The manufacturers those days were quaking in their white-walls lest a suddenly safety–obsessed government would start decreeing all sorts of standards. Government standards were hive-producing in carmakers. (But then Ralph Nader and Joan Claybrook – even before Nader’s ego swelled to its most egregious proportions – might have caused at least minor allergic reactions to anyone fond of wheeled objects.)

Not that improvement of the breed wasn’t something to be wished at that time, particularly by those few of us who had embraced driving as a sport. We were the ones who plastered numbers cut from sticky shelf paper on the sides on our perky little mounts from England, pulled on our knit-back gloves and on weekends cheerfully sped amidst hay bales stacked meanfully on old airports. In post-war years American cars had grown ever more yacht-like, lumbered about on bedspring suspensions and favored interiors upholstered with mouse fur. “Detroit iron” was our disdainful name for these monsters.

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We favored jolting about in much smaller cars, cars that you donned rather than were swallowed by.  Ah yes, many had asthmatic heaters, or none, and sidecurtains that were downright hospitable to rain. But these cars actually stopped within memory of the first application of the brake pedal. They turned corners within then breathtaking inches of where a quick-response steering wheel – the size of a large pizza — bade the skinny tall tires to go. The home-grown puffed-cheek beasts wallowed in the general direction of a chosen course, the steering wheel having required several full turns to influence that choice. The less connection with a road’s surface the more these cars represented Detroit’s intention. The anti-car carmaker ruled.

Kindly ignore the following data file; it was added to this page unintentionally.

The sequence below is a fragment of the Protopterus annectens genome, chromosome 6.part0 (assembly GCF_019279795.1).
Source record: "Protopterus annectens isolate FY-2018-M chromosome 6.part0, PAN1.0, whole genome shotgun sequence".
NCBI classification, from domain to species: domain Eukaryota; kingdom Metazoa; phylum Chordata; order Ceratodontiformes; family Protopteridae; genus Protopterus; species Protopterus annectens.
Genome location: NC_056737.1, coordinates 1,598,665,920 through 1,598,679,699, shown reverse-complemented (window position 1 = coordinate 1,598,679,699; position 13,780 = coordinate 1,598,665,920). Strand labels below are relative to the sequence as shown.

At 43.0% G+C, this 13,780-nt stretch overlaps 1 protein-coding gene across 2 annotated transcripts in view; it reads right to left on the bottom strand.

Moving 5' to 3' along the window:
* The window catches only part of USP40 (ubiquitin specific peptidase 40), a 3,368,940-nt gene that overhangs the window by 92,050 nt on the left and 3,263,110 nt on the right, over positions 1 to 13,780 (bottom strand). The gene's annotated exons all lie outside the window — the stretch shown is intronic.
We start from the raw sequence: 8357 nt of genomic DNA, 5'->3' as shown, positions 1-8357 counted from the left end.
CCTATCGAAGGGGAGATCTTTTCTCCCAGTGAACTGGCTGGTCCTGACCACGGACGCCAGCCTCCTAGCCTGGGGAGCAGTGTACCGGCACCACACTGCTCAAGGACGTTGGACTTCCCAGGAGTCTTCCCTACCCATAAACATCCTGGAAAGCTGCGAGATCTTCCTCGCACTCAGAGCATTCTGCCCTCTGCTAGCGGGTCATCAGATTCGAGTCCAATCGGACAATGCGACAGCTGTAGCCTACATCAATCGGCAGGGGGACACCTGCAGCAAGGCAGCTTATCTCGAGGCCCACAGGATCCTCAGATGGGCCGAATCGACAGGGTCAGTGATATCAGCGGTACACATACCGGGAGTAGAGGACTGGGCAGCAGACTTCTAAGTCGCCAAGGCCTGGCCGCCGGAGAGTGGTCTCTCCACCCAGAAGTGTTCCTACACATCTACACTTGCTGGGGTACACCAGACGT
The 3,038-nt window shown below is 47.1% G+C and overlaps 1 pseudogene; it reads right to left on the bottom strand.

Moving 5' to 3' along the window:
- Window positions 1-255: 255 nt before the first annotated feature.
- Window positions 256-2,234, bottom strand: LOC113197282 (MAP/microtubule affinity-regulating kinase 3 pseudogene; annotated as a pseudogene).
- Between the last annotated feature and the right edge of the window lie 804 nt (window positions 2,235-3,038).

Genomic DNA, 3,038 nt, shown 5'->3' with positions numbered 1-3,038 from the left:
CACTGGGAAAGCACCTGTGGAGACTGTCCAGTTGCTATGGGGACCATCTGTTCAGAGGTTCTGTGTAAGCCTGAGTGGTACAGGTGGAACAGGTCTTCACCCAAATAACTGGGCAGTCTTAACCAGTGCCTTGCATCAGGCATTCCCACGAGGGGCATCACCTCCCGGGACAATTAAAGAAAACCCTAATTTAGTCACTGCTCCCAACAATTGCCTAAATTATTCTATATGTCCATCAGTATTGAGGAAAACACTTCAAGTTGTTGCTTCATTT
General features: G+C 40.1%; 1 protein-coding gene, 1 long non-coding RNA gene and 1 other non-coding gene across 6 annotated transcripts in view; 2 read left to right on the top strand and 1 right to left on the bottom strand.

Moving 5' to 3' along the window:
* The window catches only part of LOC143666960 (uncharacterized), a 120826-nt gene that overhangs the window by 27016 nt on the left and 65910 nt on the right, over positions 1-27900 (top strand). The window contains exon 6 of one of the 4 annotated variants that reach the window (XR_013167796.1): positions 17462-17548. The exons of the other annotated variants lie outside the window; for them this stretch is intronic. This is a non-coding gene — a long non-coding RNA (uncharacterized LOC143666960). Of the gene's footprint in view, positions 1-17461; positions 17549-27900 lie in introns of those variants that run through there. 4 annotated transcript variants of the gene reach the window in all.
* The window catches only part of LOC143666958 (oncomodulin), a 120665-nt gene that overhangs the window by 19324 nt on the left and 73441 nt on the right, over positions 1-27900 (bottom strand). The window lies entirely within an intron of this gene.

When did all this change? I would say when Detroit lightened up on trying to anticipate what Washington might want of them and began noticing customers in important numbers were being enticed off the farm by foreign cars. And vaguely wondered why.


Your Own Lotus Formula One Car?

British maker will put you in one for $1 million.

by on Aug.17, 2010

For a cool $1 million you can own your own Lotus Formula One car.

Let’s be absolutely honest, how many of us haven’t fantasized what it would be like to trade in our mundane sedan or SUV for a slick little Formula One race car, skip the morning commute in favor of a couple hundred lightning-fast laps on the track?

Now, says, Lotus, you can do that…all you have to do is come up with a cool million dollars cash for the British firm’s new Lotus 125.

Think of it as “the ultimate Formula One fantasy car,” suggests Chris Arnold, the commercial director for Lotus Motor Sports.